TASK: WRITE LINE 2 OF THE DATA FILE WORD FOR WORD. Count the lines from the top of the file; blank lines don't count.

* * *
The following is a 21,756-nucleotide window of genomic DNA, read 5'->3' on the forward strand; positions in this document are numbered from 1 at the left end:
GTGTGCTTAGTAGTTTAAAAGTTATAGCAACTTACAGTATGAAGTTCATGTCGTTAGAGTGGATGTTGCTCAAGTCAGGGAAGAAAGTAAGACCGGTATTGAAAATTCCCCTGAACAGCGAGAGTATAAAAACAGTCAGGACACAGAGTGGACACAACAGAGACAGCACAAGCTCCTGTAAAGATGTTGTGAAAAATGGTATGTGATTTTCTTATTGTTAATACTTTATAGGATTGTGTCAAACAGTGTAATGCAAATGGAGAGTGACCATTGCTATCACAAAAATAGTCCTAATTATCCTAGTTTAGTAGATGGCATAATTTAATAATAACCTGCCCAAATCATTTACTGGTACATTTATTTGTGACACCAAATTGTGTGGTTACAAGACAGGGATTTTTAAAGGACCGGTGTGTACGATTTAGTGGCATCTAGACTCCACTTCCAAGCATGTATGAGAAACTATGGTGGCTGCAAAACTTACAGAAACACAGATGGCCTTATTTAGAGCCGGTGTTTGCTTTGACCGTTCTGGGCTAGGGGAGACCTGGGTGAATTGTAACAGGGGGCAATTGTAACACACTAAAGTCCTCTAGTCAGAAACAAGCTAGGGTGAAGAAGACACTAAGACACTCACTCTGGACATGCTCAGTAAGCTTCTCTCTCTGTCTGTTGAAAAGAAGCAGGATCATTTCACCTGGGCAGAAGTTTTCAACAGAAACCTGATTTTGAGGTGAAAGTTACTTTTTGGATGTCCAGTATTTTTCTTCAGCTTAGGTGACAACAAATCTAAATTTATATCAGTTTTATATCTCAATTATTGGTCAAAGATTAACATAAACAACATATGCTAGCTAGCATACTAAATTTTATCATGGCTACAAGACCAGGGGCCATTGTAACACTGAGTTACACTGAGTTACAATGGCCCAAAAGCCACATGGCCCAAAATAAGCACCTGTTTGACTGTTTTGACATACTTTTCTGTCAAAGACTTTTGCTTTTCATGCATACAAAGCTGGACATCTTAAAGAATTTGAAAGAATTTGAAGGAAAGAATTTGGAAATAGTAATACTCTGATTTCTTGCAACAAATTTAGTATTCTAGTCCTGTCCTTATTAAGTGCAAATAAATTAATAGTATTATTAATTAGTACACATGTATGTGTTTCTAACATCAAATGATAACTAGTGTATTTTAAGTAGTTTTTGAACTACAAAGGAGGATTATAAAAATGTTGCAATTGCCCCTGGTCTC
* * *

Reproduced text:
GTGTGCTTAGTAGTTTAAAAGTTATAGCAACTTACAGTATGAAGTTCATGTCGTTAGAGTGGATGTTGCTCAAGTCAGGGAAGAAAGTAAGACCGGTATTGAAAATTCCCCTGAACAGCGAGAGTATAAAAACAGTCAGGACACAGAGTGGACACAACAGAGACAGCACAAGCTCCTGTAAAGATGTTGTGAAAAATGGTATGTGATTTTCTTATTGTTAATACTTTATAGGATTGTGTCAAACAGTGTAATGCAAATGGAGAGTGACCATTGCTATCACAAAAATAGTCCTAATTATCCTAGTTTAGTAGATGGCATAATTTAATAATAACCTGCCCAAATCATTTACTGGTACATTTATTTGTGACACCAAATTGTGTGGTTACAAGACAGGGATTTTTAAAGGACCGGTGTGTACGATTTAGTGGCATCTAGACTCCACTTCCAAGCATGTATGAGAAACTATGGTGGCTGCAAAACTTACAGAAACACAGATGGCCTTATTTAGAGCCGGTGTTTGCTTTGACCGTTCTGGGCTAGGGGAGACCTGGGTGAATTGTAACAGGGGGCAATTGTAACACACTAAAGTCCTCTAGTCAGAAACAAGCTAGGGTGAAGAAGACACTAAGACACTCACTCTGGACATGCTCAGTAAGCTTCTCTCTCTGTCTGTTGAAAAGAAGCAGGATCATTTCACCTGGGCAGAAGTTTTCAACAGAAACCTGATTTTGAGGTGAAAGTTACTTTTTGGATGTCCAGTATTTTTCTTCAGCTTAGGTGACAACAAATCTAAATTTATATCAGTTTTATATCTCAATTATTGGTCAAAGATTAACATAAACAACATATGCTAGCTAGCATACTAAATTTTATCATGGCTACAAGACCAGGGGCCATTGTAACACTGAGTTACACTGAGTTACAATGGCCCAAAAGCCACATGGCCCAAAATAAGCACCTGTTTGACTGTTTTGACATACTTTTCTGTCAAAGACTTTTGCTTTTCATGCATACAAAGCTGGACATCTTAAAGAATTTGAAAGAATTTGAAGGAAAGAATTTGGAAATAGTAATACTCTGATTTCTTGCAACAAATTTAGTATTCTAGTCCTGTCCTTATTAAGTGCAAATAAATTAATAGTATTATTAATTAGTACACATGTATGTGTTTCTAACATCAAATGATAACTAGTGTATTTTAAGTAGTTTTTGAACTACAAAGGAGGATTATAAAAATGTTGCAATTGCCCCTGGTCTC